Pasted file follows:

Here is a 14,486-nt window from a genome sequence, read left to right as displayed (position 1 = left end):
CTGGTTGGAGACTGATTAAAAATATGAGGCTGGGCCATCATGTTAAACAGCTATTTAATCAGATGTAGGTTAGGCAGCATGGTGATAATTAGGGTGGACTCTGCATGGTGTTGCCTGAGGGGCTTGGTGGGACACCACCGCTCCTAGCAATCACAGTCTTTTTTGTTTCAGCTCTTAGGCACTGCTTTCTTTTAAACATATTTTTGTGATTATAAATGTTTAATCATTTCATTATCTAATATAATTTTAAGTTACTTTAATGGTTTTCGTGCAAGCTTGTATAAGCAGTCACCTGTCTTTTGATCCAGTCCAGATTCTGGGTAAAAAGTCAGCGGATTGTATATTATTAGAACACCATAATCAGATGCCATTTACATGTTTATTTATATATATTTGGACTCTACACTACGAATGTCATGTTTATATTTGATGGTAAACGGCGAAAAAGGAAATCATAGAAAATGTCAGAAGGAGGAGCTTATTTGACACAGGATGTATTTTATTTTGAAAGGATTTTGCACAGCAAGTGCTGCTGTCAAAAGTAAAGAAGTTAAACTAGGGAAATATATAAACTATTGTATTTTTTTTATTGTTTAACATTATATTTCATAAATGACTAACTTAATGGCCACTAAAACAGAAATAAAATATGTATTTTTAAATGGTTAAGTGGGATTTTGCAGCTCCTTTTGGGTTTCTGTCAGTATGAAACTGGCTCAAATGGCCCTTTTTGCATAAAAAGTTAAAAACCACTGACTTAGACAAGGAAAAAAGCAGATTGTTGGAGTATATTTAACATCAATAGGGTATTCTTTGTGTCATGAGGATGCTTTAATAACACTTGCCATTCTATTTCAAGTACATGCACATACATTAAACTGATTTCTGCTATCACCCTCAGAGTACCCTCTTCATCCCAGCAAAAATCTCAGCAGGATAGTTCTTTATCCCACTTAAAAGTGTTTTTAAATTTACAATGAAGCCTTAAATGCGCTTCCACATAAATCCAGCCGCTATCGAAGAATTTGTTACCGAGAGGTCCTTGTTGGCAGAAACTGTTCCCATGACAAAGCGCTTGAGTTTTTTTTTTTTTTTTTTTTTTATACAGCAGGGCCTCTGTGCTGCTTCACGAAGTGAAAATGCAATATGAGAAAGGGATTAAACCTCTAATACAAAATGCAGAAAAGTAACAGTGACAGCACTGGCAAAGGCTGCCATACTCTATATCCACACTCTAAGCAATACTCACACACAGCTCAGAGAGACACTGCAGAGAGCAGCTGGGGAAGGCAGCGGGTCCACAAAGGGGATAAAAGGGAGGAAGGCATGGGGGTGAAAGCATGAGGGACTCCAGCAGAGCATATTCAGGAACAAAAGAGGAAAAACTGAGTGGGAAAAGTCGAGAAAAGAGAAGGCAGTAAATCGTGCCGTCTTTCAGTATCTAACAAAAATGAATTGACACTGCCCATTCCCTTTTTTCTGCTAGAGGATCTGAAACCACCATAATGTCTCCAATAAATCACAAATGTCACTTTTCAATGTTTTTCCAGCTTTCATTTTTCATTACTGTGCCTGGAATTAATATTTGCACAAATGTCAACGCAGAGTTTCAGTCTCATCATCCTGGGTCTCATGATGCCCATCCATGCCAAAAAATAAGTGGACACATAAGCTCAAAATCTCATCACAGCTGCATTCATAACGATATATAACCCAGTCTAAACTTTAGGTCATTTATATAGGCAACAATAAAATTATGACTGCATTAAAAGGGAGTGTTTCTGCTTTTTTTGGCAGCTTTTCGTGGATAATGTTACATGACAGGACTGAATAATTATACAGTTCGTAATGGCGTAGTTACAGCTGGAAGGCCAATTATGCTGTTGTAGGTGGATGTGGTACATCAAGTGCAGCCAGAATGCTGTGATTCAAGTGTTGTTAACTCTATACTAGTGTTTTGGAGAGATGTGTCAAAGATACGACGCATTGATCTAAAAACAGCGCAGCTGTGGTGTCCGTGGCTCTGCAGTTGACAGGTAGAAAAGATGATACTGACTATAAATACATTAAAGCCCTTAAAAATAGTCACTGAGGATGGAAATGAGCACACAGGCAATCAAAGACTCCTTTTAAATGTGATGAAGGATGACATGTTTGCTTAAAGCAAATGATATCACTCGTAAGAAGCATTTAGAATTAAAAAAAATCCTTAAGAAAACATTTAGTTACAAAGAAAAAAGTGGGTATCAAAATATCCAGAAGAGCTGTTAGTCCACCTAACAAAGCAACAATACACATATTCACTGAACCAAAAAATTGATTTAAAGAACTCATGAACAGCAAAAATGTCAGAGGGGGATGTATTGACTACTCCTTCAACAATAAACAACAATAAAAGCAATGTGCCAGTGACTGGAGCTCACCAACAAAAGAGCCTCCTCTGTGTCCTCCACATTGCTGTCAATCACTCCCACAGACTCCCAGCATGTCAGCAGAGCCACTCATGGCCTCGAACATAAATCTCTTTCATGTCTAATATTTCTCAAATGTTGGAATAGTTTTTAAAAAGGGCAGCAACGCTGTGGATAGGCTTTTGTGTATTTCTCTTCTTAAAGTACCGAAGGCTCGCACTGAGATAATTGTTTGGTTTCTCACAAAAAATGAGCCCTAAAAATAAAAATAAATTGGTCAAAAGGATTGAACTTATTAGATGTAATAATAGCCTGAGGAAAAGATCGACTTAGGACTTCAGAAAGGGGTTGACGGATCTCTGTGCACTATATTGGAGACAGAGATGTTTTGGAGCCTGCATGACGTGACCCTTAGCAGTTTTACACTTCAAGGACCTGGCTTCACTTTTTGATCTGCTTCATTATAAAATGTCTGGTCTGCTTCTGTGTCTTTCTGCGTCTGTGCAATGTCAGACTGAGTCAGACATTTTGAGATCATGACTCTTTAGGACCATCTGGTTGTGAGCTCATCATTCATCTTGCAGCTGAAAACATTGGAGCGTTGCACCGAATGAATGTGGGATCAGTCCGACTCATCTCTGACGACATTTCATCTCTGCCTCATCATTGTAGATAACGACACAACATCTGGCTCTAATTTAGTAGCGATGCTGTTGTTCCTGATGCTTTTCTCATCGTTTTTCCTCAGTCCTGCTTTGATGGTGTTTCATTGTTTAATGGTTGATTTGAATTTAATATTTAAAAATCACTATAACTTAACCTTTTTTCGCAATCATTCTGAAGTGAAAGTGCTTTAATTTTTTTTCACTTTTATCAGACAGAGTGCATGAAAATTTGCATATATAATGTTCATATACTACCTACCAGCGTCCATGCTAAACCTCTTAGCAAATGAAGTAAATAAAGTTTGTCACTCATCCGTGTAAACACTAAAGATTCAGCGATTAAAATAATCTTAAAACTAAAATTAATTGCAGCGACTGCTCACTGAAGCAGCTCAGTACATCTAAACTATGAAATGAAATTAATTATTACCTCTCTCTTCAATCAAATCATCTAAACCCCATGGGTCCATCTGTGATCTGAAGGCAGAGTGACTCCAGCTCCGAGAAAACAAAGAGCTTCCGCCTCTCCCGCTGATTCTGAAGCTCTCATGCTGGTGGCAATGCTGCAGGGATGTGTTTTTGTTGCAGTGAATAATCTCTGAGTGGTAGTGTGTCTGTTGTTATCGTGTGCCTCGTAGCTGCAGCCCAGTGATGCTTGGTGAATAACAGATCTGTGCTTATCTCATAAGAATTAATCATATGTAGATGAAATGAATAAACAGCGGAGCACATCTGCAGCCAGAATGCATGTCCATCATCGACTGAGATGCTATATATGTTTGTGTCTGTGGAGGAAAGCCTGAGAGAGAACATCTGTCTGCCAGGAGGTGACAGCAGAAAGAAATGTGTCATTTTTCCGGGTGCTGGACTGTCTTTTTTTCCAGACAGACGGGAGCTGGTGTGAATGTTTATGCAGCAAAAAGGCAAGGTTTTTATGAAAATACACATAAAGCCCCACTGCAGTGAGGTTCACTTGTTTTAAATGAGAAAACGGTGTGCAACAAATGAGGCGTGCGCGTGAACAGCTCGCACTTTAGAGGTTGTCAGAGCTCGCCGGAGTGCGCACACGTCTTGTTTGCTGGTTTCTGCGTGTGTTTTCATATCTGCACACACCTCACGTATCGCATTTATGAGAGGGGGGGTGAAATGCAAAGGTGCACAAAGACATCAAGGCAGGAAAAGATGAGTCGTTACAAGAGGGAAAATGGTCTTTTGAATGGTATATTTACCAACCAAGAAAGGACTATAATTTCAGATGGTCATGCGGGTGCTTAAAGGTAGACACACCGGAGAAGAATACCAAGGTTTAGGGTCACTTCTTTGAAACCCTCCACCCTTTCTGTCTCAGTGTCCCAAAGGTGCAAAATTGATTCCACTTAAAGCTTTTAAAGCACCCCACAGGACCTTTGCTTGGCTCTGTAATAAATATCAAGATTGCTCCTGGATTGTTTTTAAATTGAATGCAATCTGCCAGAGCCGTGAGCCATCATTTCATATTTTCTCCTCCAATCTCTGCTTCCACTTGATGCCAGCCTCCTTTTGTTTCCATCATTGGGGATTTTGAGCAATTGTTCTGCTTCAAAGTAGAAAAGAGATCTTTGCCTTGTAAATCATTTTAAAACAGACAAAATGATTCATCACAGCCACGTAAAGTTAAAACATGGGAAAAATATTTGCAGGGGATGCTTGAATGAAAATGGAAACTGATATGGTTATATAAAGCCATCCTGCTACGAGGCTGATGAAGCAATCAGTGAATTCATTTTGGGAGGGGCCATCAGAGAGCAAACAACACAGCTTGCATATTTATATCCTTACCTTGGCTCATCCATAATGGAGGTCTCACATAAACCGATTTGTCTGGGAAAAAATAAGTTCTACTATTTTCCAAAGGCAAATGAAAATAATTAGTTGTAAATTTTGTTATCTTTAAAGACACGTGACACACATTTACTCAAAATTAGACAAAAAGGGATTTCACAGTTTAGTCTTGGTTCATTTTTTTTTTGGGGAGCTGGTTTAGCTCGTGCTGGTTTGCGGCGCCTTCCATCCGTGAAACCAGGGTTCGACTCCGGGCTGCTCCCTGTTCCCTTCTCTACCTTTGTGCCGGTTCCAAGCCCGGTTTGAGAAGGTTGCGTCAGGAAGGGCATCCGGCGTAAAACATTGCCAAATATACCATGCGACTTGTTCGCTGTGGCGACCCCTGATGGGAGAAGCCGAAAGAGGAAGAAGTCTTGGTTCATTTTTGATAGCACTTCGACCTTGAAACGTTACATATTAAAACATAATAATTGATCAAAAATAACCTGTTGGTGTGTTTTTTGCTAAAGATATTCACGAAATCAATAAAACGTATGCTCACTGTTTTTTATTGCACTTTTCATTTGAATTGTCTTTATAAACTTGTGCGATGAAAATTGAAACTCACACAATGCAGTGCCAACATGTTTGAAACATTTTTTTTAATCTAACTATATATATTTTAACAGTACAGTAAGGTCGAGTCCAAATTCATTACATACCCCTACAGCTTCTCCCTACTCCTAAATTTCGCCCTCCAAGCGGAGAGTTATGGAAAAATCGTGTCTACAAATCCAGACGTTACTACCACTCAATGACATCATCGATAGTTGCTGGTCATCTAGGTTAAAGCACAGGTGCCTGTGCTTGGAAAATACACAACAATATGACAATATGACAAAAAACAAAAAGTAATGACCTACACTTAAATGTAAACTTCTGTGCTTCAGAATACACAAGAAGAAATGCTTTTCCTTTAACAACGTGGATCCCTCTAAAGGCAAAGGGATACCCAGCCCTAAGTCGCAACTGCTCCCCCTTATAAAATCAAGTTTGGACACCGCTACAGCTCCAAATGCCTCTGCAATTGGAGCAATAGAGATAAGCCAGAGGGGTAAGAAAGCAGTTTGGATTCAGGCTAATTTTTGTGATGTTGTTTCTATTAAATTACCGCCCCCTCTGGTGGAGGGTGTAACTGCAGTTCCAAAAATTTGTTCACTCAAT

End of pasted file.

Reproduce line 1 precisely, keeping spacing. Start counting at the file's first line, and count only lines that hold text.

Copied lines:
Here is a 14,486-nt window from a genome sequence, read left to right as displayed (position 1 = left end):